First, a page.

Throughout the week, I read a lot of blog-posts, articles, and so forth, that has to do with things that interest me:
- data science
- data in general
- distributed computing
- SQL Server
- transactions (both db as well as non db)
- and other “stuff”
This blog-post is the “roundup” of the things that have been most interesting to me, for the week just ending.
NOTE: I started with these roundup posts in the beginning of 2017 as a way to force myself to write, and - so far, so good. It is now coming up on Christmas and New Year, and I will take a break with these posts and come back in the beginning of next year.
- Netflix Play API - An Evolutionary Architecture. An InfoQ presentation which deeps dive into how Netflix used a set of three core foundational principles to iteratively develop their architecture. This led to a list of practices to create an Evolutionary Architecture.
- Mocking .NET without Hurting Its Feelings. An [InfoQ] presentation, discussing two main types of mocking frameworks: constrained frameworks (like RhinoMocks and Moq) and unconstrained frameworks (such as Typemock Isolator and Telerik JustMock).
- Exploring the .NET Core Runtime (in which I set myself a challenge). This is another awesome blog post by Matthew. In this post, he looks at the inner workings of .NET Core. I have said it before, and I say it again; if you have the vaguest interest in .NET/CLR Matthews [blog] is a must!
- Deep-dive into .NET Core primitives: deps.json, runtimeconfig.json, and dll’s. The post by Matthew above lead me to this post by Nate. The post is a deep dive into the “plumbing” of .NET Core. A must read!
- .NET Core and DevOps. An InfoQ article which discusses how .NET Core was designed with DevOps in mind, and how .NET Core projects can benefit from the build automation and application monitoring intrinsic to the platform. The article also shows how the command-line accessibility of .NET Core makes DevOps easier to implement.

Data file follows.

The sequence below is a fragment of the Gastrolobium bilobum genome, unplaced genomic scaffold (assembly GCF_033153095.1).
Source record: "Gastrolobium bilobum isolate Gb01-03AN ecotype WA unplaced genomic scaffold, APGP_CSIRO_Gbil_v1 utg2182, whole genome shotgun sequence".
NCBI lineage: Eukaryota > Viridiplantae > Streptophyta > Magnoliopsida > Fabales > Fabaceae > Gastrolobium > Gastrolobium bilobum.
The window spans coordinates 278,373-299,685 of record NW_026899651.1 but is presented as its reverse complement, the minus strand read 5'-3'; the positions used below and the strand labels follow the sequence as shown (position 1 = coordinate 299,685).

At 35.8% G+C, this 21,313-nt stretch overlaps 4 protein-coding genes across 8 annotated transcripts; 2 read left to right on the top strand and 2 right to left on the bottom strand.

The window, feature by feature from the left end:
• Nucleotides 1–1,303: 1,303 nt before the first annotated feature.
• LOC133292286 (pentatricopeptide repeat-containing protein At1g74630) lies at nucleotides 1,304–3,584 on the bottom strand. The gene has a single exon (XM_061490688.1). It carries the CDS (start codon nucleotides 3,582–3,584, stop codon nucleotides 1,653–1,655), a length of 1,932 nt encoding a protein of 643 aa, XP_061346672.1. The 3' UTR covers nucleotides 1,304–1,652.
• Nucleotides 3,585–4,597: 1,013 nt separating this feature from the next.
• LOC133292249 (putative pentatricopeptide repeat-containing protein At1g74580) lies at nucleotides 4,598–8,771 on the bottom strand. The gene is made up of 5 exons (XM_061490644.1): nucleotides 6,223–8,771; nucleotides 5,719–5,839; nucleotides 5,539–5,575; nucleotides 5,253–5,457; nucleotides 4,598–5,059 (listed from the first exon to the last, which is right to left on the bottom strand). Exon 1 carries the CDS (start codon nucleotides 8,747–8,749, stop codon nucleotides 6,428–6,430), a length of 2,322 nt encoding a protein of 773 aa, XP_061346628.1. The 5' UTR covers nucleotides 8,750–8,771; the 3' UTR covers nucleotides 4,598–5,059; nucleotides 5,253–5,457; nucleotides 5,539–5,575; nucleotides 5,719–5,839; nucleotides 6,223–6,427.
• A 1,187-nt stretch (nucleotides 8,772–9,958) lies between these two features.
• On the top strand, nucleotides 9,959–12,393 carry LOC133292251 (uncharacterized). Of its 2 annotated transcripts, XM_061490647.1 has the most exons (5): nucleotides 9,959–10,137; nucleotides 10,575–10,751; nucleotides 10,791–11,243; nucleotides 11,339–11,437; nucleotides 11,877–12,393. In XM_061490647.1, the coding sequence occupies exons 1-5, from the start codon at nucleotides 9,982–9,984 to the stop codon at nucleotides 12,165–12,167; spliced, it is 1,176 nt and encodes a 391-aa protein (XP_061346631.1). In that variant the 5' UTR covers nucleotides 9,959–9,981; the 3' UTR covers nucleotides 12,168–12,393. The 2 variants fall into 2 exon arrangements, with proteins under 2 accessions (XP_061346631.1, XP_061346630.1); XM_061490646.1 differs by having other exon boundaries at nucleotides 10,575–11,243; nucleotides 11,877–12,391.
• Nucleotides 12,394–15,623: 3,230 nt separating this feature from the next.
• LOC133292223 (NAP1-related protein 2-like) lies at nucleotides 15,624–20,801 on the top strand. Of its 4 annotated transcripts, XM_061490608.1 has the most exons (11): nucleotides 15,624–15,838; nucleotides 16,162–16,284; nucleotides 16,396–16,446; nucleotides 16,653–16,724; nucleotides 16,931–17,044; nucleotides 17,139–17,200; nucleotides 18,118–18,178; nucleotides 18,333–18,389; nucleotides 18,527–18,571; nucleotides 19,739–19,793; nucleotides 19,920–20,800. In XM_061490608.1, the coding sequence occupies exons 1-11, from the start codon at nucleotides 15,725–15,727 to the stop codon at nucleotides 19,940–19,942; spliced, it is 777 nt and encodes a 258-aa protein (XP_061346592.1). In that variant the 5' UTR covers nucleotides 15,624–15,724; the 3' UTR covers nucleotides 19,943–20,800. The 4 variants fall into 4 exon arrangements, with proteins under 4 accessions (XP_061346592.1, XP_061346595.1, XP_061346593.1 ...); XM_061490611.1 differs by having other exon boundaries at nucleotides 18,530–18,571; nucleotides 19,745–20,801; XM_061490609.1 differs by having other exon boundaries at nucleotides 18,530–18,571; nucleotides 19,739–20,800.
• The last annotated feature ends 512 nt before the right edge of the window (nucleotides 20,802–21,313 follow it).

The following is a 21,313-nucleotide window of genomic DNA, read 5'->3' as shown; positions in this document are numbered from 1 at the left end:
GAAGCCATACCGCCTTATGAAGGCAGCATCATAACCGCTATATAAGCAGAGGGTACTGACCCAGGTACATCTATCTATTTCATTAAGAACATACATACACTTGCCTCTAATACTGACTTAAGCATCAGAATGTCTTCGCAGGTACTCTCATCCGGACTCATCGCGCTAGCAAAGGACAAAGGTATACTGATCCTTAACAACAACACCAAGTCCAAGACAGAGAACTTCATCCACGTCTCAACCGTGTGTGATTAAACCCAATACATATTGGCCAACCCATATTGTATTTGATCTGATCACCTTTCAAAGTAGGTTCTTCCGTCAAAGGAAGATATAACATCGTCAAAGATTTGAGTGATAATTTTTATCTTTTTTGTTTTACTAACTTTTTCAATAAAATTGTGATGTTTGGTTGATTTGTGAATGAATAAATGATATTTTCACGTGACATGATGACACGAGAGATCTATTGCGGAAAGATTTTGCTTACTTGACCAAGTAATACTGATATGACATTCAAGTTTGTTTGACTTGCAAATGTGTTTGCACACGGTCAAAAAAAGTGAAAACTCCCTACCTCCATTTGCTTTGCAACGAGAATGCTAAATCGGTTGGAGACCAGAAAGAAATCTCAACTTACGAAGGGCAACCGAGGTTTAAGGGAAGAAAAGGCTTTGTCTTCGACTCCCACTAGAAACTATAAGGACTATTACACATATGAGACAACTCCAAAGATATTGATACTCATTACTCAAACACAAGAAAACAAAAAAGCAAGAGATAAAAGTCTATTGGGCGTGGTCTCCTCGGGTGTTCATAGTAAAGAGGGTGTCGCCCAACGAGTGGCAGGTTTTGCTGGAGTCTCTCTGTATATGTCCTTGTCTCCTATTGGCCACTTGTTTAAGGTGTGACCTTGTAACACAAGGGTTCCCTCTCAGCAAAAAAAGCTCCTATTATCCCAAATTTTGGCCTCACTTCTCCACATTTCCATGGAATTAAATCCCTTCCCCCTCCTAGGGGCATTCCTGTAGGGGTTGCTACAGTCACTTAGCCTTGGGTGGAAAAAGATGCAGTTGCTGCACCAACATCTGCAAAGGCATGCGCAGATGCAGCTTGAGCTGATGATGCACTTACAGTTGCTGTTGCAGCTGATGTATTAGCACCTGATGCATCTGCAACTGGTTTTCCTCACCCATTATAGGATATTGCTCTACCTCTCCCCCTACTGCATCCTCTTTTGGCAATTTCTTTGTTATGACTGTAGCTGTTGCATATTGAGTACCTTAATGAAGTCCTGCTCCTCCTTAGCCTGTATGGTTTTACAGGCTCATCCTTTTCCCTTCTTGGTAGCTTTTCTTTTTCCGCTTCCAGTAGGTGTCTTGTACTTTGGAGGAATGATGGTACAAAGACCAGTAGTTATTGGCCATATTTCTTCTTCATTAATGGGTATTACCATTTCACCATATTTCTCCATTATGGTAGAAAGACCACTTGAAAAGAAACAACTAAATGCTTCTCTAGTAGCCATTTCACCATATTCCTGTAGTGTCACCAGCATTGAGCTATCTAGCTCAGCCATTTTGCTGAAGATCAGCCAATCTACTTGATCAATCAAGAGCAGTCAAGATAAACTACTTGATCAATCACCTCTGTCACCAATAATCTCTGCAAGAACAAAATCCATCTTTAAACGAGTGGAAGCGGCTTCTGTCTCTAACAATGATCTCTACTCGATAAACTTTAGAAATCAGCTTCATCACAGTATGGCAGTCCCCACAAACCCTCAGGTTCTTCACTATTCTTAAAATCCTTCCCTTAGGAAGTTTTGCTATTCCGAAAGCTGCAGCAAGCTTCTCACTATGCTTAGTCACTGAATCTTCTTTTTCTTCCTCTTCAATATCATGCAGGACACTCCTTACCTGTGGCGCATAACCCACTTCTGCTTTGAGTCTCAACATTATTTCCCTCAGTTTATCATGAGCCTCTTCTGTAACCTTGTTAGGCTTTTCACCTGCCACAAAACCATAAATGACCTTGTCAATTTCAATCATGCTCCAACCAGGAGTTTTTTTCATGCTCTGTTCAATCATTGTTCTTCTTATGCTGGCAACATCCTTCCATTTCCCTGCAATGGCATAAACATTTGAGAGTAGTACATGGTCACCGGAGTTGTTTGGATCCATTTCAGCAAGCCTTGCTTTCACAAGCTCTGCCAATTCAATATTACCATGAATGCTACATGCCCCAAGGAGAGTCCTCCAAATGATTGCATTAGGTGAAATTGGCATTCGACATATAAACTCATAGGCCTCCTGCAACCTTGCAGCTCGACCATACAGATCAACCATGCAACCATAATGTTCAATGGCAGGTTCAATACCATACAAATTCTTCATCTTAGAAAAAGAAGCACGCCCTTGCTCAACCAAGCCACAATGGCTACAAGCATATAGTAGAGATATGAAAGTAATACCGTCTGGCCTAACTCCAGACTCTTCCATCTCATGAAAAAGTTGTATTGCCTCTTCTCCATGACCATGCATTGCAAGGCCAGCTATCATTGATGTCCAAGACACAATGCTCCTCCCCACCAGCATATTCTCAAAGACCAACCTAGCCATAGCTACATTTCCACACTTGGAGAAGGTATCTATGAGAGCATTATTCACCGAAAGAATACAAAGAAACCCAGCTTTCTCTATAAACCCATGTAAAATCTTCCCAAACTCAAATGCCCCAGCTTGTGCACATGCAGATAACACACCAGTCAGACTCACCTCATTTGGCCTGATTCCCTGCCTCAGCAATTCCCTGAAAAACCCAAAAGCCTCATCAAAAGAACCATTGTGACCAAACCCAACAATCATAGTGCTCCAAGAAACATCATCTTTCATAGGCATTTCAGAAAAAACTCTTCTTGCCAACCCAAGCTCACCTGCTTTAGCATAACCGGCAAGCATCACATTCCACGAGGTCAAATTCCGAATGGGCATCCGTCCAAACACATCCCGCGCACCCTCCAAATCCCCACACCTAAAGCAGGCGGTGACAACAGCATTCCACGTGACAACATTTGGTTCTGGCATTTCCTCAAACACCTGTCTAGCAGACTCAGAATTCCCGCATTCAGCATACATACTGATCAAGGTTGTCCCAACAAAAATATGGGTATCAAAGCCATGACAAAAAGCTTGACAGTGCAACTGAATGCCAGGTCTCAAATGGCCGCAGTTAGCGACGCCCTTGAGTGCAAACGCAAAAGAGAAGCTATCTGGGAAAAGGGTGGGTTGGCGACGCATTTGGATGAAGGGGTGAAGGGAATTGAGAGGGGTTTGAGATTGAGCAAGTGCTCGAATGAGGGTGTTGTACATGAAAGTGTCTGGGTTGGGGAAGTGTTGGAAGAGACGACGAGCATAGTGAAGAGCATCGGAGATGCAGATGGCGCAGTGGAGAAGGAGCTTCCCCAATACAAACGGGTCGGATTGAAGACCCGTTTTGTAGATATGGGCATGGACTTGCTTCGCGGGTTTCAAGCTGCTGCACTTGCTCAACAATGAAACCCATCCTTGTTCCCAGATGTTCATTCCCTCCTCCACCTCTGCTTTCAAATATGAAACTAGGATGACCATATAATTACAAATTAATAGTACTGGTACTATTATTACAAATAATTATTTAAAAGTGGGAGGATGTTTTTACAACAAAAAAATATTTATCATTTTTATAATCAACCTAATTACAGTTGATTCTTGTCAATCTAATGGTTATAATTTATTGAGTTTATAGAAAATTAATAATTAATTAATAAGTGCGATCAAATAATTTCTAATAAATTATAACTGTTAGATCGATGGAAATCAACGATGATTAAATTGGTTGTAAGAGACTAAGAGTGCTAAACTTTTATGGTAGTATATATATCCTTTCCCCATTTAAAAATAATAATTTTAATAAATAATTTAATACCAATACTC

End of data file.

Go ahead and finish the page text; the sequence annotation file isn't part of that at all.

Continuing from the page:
- Azure Functions now supported as a step in Azure Data Factory pipelines. A blog post which shows how easy it is to set up Azure Functions to run as steps in an Azure Data Factory pipeline.
- What Machine Learning Can Learn From DevOps. This InfoQ article makes a strong case that Machine Learning can gain many benefits from DevOps: culture change to support experimentation, continuous evaluation, sharing, abstraction layers, observability, and working in products and services.
- How to deploy a predictive service to Kubernetes with R and the AzureContainers package. This blog post from the crew at Revolution Analytics shows how you can deploy an R fitted model as a Plumber web service in Kubernetes, using Azure Container Registry (ACR) and Azure Kubernetes Service (AKS).
- Reflections on the 10th anniversary of the Revolutions blog. Oh, and while we are on the subject Revolution Analytics, a huge Happy 10:th Anniversary to you!
- The Billion Data Point Challenge: Building a Query Engine for High Cardinality Time Series Data. This blog post discusses the challenges Uber had when building their in-house metrics solution, and the query engine for that solution.
- Scaling Apache Kafka at Pinterest. Apache Kafka is used at Pinterest for transporting data for real-time streaming applications, logging and visibility metrics for monitoring. The installation runs on over 2000 brokers and handles more than 800 million messages and 1.2 Petabytes per day. This InfoQ article talks about how Pinterest scales Kafka.
- Deep Dive into KSQL Deployment Options. This blog post provides first a brief overview of Kafka Streams and its execution model, and then it discusses KSQL deployment options.
SQL Server 2019
- Announcing SQL Server 2019 community technology preview 2.2. The title of this blog post says it all. CTP 2.2 of SQL Server 2019 is released. Go and get it!
- Availability Groups on Kubernetes in SQL Server 2019 preview. This post discusses the ability to deploy a SQL Server 2019 container with Availability Groups on Kubernetes.
WIND (What Is Niels Doing)
I am continuing my Java and SQL Server 2019 journey. I am very close to finishing a post about how to deal with null values in the SQL Server 2019 Java Extension. It is a continuation of these posts:
- SQL Server 2019 Extensibility Framework & Java - Hello World. In this post, I take a look at how to install and enable the SQL Server 2019 Java extensions. The post finishes with some very simple Java code which I execute from SQL Server.
- SQL Server 2019 Extensibility Framework & Java - Passing Data. In this post, I look at how we pass data back and forth between SQL Server and Java.
That’s all for this week. I hope you enjoy what I did put together. If you have ideas for what to cover, please comment on this post or ping me. Seeing that holidays are coming up - have a Great Holiday Season!!